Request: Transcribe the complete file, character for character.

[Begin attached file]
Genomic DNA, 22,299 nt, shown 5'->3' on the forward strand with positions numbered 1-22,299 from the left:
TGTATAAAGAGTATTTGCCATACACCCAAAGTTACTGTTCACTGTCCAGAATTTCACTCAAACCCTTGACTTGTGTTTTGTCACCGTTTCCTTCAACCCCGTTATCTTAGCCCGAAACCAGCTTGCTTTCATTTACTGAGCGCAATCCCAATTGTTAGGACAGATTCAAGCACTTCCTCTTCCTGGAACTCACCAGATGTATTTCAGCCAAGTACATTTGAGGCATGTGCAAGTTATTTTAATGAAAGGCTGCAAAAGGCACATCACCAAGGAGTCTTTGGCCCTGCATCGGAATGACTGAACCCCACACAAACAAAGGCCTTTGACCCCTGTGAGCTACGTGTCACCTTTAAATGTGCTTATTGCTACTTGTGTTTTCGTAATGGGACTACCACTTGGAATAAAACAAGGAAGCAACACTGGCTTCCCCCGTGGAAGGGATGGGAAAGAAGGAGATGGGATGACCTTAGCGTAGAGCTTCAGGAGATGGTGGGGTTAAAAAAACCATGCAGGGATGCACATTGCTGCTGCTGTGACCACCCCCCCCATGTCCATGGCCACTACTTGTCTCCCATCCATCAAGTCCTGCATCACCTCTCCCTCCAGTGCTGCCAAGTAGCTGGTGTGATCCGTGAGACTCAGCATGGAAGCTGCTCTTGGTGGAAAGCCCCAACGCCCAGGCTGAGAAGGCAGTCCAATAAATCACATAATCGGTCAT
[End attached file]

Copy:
Genomic DNA, 22,299 nt, shown 5'->3' on the forward strand with positions numbered 1-22,299 from the left:
TGTATAAAGAGTATTTGCCATACACCCAAAGTTACTGTTCACTGTCCAGAATTTCACTCAAACCCTTGACTTGTGTTTTGTCACCGTTTCCTTCAACCCCGTTATCTTAGCCCGAAACCAGCTTGCTTTCATTTACTGAGCGCAATCCCAATTGTTAGGACAGATTCAAGCACTTCCTCTTCCTGGAACTCACCAGATGTATTTCAGCCAAGTACATTTGAGGCATGTGCAAGTTATTTTAATGAAAGGCTGCAAAAGGCACATCACCAAGGAGTCTTTGGCCCTGCATCGGAATGACTGAACCCCACACAAACAAAGGCCTTTGACCCCTGTGAGCTACGTGTCACCTTTAAATGTGCTTATTGCTACTTGTGTTTTCGTAATGGGACTACCACTTGGAATAAAACAAGGAAGCAACACTGGCTTCCCCCGTGGAAGGGATGGGAAAGAAGGAGATGGGATGACCTTAGCGTAGAGCTTCAGGAGATGGTGGGGTTAAAAAAACCATGCAGGGATGCACATTGCTGCTGCTGTGACCACCCCCCCCATGTCCATGGCCACTACTTGTCTCCCATCCATCAAGTCCTGCATCACCTCTCCCTCCAGTGCTGCCAAGTAGCTGGTGTGATCCGTGAGACTCAGCATGGAAGCTGCTCTTGGTGGAAAGCCCCAACGCCCAGGCTGAGAAGGCAGTCCAATAAATCACATAATCGGTCAT